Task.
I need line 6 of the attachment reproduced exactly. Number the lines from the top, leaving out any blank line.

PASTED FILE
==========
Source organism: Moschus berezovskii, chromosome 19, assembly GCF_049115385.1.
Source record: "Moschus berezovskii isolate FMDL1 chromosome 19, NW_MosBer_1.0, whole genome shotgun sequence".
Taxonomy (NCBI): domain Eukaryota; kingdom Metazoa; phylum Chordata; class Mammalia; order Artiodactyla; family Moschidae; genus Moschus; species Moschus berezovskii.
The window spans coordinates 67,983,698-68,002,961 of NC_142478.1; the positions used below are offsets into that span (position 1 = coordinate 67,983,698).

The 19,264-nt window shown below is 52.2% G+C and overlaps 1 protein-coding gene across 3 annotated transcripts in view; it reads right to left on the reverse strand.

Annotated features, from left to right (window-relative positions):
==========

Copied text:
Annotated features, from left to right (window-relative positions):